Gold prices down in China after official PMI, Caixin survey ahead
Singapore (Nov 2) Gold prices dropped slightly in early Asia on Monday as investors digested the latest manufacturing data from China
Gold for December delivery on the Comex division of the New York Mercantile Exchange fell 0.06% to $1,141.10 a troy ounce.
Also on the Comex, silver futures for December delivery eased 0.06% to $15.525 a troy ounce.
Elsewhere in metals trading, copper for December delivery fell 0.52% to $2.304 a pound.
Data released Sunday showed that the official China's manufacturing purchasing managers' index held steady at 49.8 in October, the weakest level since August 2012. Analysts had expected the index to inch up to 50.0 last month.
A reading below 50.0 indicates industry contraction. Copper traders view Chinese factory activity as an indicator of the nation's copper demand, as the red metal is widely used by the sector.
The Asian nation is the world’s largest copper consumer, accounting for almost 40% of world consumption last year.
China's weak start to the fourth quarter offers the latest evidence that the economy is under increasing stress. China's biggest industrial companies are coming out with lousy nine-month results.
Premier Li Keqiang gave words of reassurance over the weekend that the economy can maintain "medium to high-level growth" for some time, and that China's consumption has "a lot of room to grow."
But even after the PBOC's interest-rate cut last month, the sixth in under a year, real interest rates for borrowers are still high.
Last week, gold futures slumped to a three-week low on Friday, amid speculation the Federal Reserve may still raise interest rates this year.
The U.S. central bank left interest rates unchanged following a two-day policy meeting on Wednesday, as widely expected, but surprised the market with a hawkish statement, which included a direct reference to its next policy meeting.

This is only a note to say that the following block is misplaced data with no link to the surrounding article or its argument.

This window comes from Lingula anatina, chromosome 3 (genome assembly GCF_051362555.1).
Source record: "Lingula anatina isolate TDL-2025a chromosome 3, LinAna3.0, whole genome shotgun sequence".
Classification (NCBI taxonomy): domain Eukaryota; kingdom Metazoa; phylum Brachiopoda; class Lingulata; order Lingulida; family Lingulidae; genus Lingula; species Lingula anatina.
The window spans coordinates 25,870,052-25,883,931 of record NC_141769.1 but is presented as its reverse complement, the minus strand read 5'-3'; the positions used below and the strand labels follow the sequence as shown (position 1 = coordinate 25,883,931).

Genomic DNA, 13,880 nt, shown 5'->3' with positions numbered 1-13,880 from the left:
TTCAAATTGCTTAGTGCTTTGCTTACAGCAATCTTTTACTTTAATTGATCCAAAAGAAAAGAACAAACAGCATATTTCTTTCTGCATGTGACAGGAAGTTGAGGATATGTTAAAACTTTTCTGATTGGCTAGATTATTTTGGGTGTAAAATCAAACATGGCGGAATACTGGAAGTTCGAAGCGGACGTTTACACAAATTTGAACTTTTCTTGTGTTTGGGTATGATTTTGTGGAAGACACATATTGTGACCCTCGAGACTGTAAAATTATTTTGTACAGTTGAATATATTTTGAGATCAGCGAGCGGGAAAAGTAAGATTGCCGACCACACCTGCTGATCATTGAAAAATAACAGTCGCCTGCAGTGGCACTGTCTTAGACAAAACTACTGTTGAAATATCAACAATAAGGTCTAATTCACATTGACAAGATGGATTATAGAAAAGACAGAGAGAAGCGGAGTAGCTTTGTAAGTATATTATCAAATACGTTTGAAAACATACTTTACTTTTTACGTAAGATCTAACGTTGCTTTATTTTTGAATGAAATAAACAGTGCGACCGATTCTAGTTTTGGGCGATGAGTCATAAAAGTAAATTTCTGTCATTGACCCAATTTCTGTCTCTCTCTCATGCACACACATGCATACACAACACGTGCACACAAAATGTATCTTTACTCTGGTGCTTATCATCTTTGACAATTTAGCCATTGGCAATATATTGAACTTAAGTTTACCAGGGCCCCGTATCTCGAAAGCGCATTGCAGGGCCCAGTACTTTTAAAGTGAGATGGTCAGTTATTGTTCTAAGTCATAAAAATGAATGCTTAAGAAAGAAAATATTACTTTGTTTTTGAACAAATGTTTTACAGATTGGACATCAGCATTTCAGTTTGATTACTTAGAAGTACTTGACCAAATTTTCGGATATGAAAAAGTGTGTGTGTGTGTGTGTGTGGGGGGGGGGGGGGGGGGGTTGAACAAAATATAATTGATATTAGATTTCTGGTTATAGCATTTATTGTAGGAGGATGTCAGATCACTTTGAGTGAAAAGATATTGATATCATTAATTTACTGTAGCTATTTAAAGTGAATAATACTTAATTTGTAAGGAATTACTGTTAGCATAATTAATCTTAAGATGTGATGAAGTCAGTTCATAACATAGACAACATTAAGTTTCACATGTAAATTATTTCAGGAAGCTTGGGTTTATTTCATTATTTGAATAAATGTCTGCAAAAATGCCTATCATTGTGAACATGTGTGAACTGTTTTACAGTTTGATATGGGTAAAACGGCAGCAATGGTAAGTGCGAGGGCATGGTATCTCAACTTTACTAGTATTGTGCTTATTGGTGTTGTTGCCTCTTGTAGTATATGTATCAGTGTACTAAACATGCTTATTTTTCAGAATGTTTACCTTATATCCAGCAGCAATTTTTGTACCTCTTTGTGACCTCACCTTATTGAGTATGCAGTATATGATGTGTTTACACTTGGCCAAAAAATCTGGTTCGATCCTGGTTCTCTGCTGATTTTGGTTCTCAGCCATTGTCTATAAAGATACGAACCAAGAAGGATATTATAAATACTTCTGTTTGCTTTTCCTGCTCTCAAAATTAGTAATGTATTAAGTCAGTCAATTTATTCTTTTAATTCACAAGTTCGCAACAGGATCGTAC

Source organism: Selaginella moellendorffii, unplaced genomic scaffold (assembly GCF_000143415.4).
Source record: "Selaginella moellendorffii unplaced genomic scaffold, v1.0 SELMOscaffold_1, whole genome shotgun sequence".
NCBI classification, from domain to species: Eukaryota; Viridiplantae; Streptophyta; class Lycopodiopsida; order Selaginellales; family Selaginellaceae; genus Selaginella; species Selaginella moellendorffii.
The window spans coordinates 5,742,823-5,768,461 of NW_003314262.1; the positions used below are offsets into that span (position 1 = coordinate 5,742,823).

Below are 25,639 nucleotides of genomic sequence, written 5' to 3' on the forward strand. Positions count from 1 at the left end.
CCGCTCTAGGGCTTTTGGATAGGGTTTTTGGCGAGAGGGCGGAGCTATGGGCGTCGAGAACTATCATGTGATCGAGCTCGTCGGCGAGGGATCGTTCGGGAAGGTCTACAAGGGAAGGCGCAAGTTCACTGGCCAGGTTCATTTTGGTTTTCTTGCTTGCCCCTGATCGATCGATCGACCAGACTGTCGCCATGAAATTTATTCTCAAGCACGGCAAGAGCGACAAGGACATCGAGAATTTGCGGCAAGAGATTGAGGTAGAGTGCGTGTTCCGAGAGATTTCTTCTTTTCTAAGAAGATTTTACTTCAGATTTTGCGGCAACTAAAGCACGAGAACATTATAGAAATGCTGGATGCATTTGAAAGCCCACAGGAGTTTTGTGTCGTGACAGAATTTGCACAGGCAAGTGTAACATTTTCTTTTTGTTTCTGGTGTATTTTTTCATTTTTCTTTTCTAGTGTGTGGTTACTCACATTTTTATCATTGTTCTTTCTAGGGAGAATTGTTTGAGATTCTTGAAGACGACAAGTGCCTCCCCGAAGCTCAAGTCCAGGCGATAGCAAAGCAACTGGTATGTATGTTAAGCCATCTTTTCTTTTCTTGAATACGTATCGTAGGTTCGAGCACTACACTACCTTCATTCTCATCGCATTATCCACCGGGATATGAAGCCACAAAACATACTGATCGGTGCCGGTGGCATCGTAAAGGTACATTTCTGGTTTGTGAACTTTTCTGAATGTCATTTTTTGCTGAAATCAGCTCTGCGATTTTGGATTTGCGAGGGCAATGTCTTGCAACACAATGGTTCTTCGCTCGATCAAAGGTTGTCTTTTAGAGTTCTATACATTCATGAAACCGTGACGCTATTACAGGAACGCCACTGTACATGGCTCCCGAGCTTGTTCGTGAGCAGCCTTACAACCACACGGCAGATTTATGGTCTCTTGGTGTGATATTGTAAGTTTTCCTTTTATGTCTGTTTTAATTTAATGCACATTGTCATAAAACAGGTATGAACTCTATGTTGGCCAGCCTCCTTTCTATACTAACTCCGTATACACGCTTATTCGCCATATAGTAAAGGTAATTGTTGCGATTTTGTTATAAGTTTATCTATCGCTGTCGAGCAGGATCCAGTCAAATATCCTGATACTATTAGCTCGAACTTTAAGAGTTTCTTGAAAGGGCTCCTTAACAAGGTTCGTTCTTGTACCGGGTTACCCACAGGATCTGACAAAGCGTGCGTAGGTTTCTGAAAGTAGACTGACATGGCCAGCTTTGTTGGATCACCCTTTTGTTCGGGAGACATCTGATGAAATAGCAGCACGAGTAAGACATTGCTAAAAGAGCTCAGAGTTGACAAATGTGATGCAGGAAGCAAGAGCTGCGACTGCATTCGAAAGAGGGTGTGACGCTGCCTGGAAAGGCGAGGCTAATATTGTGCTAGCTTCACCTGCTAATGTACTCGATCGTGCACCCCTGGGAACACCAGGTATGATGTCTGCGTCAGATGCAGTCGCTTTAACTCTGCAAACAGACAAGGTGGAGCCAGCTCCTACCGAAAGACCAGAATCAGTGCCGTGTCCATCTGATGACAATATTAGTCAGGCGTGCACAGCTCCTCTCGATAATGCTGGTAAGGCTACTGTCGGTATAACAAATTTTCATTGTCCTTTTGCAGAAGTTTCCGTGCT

The Fed's statement did not repeat that global risks would have a likely impact on the U.S. economy, as it warned at its last meeting in September. Investors interpreted that omission as a hawkish signal in deciding when to raise rates.
In recent weeks, investors had pushed back expectations for a rate increase to March 2016 due to weakness in the global economy and its impact on U.S. growth prospects.
Market players have been trying to gauge when the Federal Reserve will raise interest rates for the first time in nearly a decade after recent economic reports offered a mixed picture of the U.S. economy.
The Commerce Department reported on Thursday that the U.S. economy grew at an annual rate of 1.5% in the three months to September, missing expectations for growth of 1.6%.
The timing of a Fed rate hike has been a constant source of debate in the markets in recent months. The U.S. central bank has one more scheduled policy meeting before the end of the year in mid-December.
In the week ahead, investors will be focusing on Friday’s U.S. jobs report for October, which could help to provide clarity on the likelihood of a near-term interest rate hike.